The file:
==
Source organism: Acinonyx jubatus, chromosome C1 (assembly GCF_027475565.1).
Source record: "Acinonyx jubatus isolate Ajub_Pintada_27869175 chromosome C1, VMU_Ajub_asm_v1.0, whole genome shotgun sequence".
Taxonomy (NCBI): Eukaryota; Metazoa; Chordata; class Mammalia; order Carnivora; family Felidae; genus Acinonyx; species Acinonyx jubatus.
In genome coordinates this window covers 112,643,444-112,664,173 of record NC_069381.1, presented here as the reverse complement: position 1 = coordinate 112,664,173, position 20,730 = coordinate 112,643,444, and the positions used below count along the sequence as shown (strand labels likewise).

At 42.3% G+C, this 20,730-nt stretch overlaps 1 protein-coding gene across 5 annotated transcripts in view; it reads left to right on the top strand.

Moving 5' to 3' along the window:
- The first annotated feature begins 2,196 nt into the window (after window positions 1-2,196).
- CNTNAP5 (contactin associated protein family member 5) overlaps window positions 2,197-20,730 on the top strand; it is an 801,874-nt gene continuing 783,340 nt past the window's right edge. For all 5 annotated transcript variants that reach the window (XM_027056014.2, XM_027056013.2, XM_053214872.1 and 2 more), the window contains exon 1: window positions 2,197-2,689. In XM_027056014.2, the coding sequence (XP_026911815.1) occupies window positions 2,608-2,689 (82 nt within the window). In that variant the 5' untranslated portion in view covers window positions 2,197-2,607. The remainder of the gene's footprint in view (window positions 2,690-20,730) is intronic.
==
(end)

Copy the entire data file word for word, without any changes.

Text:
Source organism: Acinonyx jubatus, chromosome C1 (assembly GCF_027475565.1).
Source record: "Acinonyx jubatus isolate Ajub_Pintada_27869175 chromosome C1, VMU_Ajub_asm_v1.0, whole genome shotgun sequence".
Taxonomy (NCBI): Eukaryota; Metazoa; Chordata; class Mammalia; order Carnivora; family Felidae; genus Acinonyx; species Acinonyx jubatus.
In genome coordinates this window covers 112,643,444-112,664,173 of record NC_069381.1, presented here as the reverse complement: position 1 = coordinate 112,664,173, position 20,730 = coordinate 112,643,444, and the positions used below count along the sequence as shown (strand labels likewise).

At 42.3% G+C, this 20,730-nt stretch overlaps 1 protein-coding gene across 5 annotated transcripts in view; it reads left to right on the top strand.

Moving 5' to 3' along the window:
- The first annotated feature begins 2,196 nt into the window (after window positions 1-2,196).
- CNTNAP5 (contactin associated protein family member 5) overlaps window positions 2,197-20,730 on the top strand; it is an 801,874-nt gene continuing 783,340 nt past the window's right edge. For all 5 annotated transcript variants that reach the window (XM_027056014.2, XM_027056013.2, XM_053214872.1 and 2 more), the window contains exon 1: window positions 2,197-2,689. In XM_027056014.2, the coding sequence (XP_026911815.1) occupies window positions 2,608-2,689 (82 nt within the window). In that variant the 5' untranslated portion in view covers window positions 2,197-2,607. The remainder of the gene's footprint in view (window positions 2,690-20,730) is intronic.